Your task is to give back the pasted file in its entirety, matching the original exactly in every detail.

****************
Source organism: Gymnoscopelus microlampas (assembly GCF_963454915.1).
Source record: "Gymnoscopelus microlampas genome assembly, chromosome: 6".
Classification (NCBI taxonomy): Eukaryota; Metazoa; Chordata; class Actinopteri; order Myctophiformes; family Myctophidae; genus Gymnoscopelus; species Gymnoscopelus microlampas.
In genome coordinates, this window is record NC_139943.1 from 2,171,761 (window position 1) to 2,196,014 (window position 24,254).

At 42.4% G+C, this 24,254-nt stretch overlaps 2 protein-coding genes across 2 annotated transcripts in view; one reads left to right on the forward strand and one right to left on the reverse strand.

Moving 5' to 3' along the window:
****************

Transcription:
Source organism: Gymnoscopelus microlampas (assembly GCF_963454915.1).
Source record: "Gymnoscopelus microlampas genome assembly, chromosome: 6".
Classification (NCBI taxonomy): Eukaryota; Metazoa; Chordata; class Actinopteri; order Myctophiformes; family Myctophidae; genus Gymnoscopelus; species Gymnoscopelus microlampas.
In genome coordinates, this window is record NC_139943.1 from 2,171,761 (window position 1) to 2,196,014 (window position 24,254).

At 42.4% G+C, this 24,254-nt stretch overlaps 2 protein-coding genes across 2 annotated transcripts in view; one reads left to right on the forward strand and one right to left on the reverse strand.

Moving 5' to 3' along the window: